I’ve now seen the Dark Knight Rises twice. While there are no doubt plot holes (as has been pointed out especially well in these Reddit posts including SPOILERS), there visual achievement of the films (especially in IMAX), is unboubted. One of the most underrated elements of the Nolan Batman films, and of course Inception is the sound and music. Hans Zimmer in particular, has created a visceral soundscape that is fast becoming a genre all of it’s own. If indeed you have never heard the Inception soundtrack, then I urge you to watch and listen to it performed live with Johnny Marr on guitar (It’s epic. The music starts around 7.30). This film delves into the thinking and processes for Zimmer and the sound team at large. I love how Zimmer blends analogue and digital elements to create something truly sonically unique.  Well worth a watch.

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I’m a sucker for documentaries, I’m also a sucker for denim and the cult that surrounds this fabric. A love affair with it’s history and cultural power that goes back to my days of selling Vintage Levi’s in London in the early 2000’s. So I was rather excited to see the trailer for ‘Legacy Of Cool’. A documentary (with an excellent soundtrack to boot), that explores the hold that denim has over it’s devotees, and the way this quintessential American creation has become the dominant clothing piece of the western world. Added bonus – this project started on where else but Kickstarter…

(Via Selectism)

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It’s a year ago this week that I had the profound privilege of being at Madison Square Garden (and the ridiculous after party at the Tribeca Grand Hotel), and saw the final ever gig of LCD Soundsystem. The band that pretty much documented my 20’s in the mid 2000’s. Even from their earliest records, LCD (and James Murphy) always felt like musical kindred spirits, the soul of crate diggers everywhere, and fundamentally hard-wired into the greatest city on Earth. So it was only appropriate that their final gig was a 20,000 people 4 hour barn stormer, packed with unforgettable moments.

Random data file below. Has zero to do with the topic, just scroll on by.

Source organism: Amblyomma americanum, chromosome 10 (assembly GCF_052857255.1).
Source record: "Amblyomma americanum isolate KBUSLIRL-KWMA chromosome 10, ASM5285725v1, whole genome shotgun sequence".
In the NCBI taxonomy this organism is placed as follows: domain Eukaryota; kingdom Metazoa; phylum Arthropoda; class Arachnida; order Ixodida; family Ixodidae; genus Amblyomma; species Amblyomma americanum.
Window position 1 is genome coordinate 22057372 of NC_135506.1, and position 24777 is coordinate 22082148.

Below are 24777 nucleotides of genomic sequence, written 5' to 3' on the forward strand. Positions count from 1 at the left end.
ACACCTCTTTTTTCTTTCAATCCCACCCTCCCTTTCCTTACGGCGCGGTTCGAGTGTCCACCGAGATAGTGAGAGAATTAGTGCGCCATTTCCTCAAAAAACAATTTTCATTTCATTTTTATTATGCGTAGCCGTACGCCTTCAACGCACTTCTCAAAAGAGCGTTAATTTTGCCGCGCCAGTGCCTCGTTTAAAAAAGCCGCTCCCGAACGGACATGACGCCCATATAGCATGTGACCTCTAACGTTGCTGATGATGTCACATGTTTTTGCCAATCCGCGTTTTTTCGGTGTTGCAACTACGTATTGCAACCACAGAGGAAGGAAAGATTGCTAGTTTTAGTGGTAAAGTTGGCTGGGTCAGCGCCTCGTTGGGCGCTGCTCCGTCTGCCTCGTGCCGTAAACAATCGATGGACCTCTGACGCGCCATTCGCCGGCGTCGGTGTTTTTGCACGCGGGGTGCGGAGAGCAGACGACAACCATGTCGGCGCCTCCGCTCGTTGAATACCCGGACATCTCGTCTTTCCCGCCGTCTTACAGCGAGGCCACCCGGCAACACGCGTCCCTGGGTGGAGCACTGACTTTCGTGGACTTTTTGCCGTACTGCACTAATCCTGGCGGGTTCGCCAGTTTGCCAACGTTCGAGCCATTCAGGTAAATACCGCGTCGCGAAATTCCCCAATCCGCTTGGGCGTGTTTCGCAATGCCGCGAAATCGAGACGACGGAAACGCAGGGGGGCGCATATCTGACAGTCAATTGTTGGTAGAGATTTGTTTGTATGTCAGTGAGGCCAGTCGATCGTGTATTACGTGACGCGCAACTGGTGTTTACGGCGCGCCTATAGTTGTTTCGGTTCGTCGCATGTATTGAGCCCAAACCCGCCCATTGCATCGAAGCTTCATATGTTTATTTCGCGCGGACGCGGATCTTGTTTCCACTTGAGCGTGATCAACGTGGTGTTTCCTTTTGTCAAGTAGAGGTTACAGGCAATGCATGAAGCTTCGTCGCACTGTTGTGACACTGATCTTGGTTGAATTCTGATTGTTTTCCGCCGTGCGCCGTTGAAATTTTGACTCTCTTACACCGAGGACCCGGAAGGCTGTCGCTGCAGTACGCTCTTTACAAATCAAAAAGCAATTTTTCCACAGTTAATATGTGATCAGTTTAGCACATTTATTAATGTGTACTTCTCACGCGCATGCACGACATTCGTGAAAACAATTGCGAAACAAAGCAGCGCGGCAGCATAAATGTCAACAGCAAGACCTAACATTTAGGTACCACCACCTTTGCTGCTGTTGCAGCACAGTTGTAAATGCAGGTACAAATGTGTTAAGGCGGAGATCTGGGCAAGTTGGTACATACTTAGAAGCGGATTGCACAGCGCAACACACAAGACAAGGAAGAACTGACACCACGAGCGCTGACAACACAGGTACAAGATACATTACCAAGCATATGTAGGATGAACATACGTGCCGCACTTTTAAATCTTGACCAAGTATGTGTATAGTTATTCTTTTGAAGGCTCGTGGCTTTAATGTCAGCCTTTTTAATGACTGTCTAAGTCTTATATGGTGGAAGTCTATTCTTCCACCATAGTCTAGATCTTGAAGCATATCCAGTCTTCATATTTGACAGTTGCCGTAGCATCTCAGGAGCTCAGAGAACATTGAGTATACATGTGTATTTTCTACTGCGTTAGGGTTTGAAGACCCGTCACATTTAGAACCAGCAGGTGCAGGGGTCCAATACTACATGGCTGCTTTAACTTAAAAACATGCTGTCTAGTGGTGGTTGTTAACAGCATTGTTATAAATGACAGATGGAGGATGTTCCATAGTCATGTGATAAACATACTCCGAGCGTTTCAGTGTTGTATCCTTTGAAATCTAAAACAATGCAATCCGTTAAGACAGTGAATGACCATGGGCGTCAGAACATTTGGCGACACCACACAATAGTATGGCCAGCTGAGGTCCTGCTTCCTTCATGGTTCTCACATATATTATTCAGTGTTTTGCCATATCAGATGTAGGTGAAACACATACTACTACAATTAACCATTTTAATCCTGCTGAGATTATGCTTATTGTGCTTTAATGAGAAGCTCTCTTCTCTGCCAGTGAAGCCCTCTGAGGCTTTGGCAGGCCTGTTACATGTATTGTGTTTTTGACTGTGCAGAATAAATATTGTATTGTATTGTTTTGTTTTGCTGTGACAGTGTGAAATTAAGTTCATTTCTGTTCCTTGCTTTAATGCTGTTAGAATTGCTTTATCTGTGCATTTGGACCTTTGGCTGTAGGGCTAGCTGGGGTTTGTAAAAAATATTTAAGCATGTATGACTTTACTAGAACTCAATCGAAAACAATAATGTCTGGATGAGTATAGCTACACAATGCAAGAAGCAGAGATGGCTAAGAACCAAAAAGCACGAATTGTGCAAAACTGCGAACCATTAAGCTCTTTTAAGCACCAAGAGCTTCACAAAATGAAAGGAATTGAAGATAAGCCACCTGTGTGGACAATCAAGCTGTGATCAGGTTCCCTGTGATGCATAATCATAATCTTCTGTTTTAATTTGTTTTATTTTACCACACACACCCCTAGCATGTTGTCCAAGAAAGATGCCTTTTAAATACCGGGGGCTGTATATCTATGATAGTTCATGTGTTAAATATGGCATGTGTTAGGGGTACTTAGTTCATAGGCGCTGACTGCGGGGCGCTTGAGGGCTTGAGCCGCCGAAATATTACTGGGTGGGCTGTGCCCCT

While my memories will always be unique, it sent a glorious chill down the spine to know that there was a film being created of that night. ‘Shut Up And Play The Hits’ in fact does more than just become a memorial of one night, but, as this interview with the directors (Via The ever excellent Creators Project) explains, is also a mediation on that all-too-rare ability these days to go out at the top of your game. What happened when the sun rose at the Tribeca Grand? the drink had been drunk and the records had been played? I know I felt a state of shock, so god alone knows what is was like for James and the LCD Gang.

It’s a novel approach, the trailer (see above), gives you a pretty good sense of what that night was like. But for prosterity’s sake, here’s a couple of videos from the final song (and the emotional ‘New York I Love You’) as well as some after party madness that showed that New York, and the world weren’t quite ready to give the band up that easily.